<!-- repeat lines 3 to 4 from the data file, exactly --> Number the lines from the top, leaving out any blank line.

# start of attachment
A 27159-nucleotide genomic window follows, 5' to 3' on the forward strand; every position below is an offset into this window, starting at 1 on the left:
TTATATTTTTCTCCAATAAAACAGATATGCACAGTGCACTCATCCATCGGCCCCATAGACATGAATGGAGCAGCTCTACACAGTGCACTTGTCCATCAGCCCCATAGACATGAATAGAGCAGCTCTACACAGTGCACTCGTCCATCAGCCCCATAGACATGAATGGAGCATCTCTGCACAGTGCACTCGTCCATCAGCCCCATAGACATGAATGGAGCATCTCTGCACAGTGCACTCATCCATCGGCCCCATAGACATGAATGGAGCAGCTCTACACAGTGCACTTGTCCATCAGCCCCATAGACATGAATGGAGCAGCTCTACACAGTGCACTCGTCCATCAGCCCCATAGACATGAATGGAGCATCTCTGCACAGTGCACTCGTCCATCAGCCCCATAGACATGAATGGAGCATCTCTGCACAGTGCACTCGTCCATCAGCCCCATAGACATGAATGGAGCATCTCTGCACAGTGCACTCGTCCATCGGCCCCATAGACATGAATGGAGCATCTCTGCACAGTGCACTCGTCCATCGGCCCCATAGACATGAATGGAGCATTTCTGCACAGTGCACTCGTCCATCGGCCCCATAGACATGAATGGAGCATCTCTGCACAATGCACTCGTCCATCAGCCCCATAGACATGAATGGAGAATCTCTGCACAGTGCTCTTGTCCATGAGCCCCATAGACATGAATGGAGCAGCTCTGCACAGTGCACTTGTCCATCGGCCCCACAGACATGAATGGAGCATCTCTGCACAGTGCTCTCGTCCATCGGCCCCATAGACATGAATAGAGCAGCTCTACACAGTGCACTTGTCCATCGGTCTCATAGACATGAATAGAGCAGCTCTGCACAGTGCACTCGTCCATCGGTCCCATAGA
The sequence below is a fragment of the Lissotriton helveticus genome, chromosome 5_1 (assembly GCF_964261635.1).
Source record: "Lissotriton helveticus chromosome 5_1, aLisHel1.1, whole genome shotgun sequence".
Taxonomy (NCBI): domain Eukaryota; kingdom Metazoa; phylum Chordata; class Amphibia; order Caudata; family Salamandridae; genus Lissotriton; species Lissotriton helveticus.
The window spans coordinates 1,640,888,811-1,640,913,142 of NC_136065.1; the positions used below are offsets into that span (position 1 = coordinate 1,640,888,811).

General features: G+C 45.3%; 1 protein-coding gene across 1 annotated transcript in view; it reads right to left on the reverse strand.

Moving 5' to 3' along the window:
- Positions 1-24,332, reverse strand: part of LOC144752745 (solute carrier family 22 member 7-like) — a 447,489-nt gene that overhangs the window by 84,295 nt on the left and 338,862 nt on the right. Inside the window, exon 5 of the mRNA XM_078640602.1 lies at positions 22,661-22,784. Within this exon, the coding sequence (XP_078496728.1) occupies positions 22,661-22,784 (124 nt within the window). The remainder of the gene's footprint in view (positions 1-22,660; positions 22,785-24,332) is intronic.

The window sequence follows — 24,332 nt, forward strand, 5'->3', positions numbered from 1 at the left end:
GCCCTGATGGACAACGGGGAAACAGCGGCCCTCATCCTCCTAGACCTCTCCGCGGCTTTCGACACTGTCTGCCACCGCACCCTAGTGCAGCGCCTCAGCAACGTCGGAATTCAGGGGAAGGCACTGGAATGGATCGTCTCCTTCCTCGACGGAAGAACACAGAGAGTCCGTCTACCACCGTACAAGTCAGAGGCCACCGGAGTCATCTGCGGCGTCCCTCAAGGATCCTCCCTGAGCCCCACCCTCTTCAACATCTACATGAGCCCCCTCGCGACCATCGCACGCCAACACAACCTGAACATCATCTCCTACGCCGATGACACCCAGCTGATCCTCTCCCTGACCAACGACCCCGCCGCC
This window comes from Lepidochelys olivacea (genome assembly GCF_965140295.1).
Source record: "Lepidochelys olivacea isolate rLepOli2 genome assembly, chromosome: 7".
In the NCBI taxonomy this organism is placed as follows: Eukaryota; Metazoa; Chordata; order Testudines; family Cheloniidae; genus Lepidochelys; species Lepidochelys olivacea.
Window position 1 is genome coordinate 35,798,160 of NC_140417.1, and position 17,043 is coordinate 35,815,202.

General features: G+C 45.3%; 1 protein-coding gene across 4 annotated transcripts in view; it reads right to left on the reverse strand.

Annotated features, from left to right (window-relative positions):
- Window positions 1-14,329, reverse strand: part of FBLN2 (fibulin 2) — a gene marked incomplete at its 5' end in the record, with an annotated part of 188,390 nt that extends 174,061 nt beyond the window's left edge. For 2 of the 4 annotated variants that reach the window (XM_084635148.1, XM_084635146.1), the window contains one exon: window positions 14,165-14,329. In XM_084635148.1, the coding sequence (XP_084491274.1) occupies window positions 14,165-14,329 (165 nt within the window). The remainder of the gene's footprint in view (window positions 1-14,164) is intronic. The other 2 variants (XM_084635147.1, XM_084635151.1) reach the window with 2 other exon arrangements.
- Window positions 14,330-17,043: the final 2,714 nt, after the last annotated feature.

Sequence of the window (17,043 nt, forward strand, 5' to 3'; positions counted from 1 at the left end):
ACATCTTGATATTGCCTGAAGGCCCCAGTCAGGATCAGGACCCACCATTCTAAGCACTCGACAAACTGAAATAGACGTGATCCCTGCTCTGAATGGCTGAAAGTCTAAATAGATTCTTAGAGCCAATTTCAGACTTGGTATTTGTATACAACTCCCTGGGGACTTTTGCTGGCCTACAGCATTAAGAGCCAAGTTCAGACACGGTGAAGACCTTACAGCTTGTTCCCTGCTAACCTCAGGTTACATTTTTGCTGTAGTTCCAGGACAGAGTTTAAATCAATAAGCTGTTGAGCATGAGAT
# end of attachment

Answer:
The sequence below is a fragment of the Lissotriton helveticus genome, chromosome 5_1 (assembly GCF_964261635.1).
Source record: "Lissotriton helveticus chromosome 5_1, aLisHel1.1, whole genome shotgun sequence".